Thanks,
I guess analogWrite(..., 0) also provide some less Hz signals because connecting buzzer base to other pins does not cause any noise.

//!\\ also arduino ground also generate some noises

sterretje

analogWrite(..., 0) actually produces a digitalWrite(..., 0).

Below the beginning of the analogWrite function in wiring_analog.c
Code: [Select]
void analogWrite(uint8_t pin, int val)
{
  pinMode(pin, OUTPUT);
  if (val == 0)
  {
    digitalWrite(pin, LOW);
  }
  else if (val == 255)
  {
    digitalWrite(pin, HIGH);
  }
  ...
  ...
If you understand an example, use it.
If you don't understand an example, don't use it.

Electronics engineer by trade, software engineer by profession. Trying to get back into electronics after 15 years absence.

Payam_sbr

analogWrite(..., 0) actually produces a digitalWrite(..., 0).

Below the beginning of the analogWrite function in wiring_analog.c
Code: [Select]
void analogWrite(uint8_t pin, int val)
{
  pinMode(pin, OUTPUT);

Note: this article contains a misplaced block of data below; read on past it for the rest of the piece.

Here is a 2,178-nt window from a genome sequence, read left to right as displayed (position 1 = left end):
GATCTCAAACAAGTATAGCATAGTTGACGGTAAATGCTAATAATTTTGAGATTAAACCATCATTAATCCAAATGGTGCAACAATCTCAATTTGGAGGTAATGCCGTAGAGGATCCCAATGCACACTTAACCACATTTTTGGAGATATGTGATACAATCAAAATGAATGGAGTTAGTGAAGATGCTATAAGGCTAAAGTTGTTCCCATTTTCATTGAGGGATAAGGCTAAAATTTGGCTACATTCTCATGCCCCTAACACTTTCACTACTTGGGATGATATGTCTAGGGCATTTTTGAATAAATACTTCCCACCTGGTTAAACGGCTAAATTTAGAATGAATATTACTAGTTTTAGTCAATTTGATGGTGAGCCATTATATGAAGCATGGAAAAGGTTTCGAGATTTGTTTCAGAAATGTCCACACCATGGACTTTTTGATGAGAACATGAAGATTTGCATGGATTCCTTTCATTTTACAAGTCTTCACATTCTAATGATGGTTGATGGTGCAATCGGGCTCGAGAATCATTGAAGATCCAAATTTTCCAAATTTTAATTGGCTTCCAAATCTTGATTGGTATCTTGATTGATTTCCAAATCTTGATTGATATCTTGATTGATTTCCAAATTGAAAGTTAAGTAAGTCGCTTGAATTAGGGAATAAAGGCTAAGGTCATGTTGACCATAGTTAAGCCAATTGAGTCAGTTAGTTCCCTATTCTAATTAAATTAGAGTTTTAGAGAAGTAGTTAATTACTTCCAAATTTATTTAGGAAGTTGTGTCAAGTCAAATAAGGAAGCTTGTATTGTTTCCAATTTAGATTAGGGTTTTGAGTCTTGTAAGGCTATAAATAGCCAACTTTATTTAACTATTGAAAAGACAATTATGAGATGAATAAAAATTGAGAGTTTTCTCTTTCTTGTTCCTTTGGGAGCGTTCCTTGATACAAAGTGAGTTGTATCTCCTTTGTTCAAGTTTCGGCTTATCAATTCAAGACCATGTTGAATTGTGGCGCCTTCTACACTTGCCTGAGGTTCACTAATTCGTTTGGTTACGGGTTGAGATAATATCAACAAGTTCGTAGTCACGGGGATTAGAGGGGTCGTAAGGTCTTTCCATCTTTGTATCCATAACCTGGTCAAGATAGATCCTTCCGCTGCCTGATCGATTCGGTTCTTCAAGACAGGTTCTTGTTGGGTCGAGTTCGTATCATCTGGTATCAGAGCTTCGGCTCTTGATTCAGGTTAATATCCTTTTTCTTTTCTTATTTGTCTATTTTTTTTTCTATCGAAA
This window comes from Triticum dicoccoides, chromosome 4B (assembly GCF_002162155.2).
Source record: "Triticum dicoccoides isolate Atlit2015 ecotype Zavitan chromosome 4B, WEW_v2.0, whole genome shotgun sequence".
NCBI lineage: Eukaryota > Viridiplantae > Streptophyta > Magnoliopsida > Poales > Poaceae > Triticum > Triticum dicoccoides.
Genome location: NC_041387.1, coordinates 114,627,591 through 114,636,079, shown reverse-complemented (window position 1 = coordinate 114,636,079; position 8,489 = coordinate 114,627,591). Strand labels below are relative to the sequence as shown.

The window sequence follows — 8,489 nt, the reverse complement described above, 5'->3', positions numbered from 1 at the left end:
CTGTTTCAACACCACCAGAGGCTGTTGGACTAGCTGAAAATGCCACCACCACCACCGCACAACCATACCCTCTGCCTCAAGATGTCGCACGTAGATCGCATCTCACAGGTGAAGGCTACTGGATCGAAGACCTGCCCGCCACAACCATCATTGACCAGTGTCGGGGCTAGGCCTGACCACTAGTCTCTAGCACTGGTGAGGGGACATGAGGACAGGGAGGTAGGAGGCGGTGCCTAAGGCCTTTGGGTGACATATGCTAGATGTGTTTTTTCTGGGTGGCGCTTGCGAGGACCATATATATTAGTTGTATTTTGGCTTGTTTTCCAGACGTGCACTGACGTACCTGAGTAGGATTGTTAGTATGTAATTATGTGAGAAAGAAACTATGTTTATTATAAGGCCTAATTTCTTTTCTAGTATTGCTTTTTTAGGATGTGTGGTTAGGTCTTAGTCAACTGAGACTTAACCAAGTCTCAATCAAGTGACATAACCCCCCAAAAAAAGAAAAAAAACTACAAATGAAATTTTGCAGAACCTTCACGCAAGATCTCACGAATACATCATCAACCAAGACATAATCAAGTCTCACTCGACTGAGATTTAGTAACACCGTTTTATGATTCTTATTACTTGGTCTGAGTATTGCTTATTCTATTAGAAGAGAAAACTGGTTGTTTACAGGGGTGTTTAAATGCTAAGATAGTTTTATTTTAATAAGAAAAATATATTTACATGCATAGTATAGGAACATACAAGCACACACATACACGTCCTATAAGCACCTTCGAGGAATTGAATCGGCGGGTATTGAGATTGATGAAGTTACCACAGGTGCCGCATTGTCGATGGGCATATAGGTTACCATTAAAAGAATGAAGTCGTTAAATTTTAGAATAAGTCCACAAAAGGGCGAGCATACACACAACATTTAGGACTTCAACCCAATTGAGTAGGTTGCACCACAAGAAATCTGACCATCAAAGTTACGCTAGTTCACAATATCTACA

if (val == 0)
  {
    digitalWrite(pin, LOW);
  }
  else if (val == 255)
  {
    digitalWrite(pin, HIGH);
  }
  ...
  ...

Well... is there any way to fully stop this signals instead of the "LOW"?

IF NOT : Is there any good practice to filtering this LOW noises?

ELSE : can sone one please tell me how many current maybe wasted or tell me the risk of damages when buzzer do noises for a long time (years) of work

Payam_sbr

Shall i use capacitor on IO pin to reduce small noises?

If yes, please tell me how.
Tnx

larryd

If you add a capacitor to an 'output' pin, you may damage the pin as the capacitor is initially a short.


.
No technical PMs.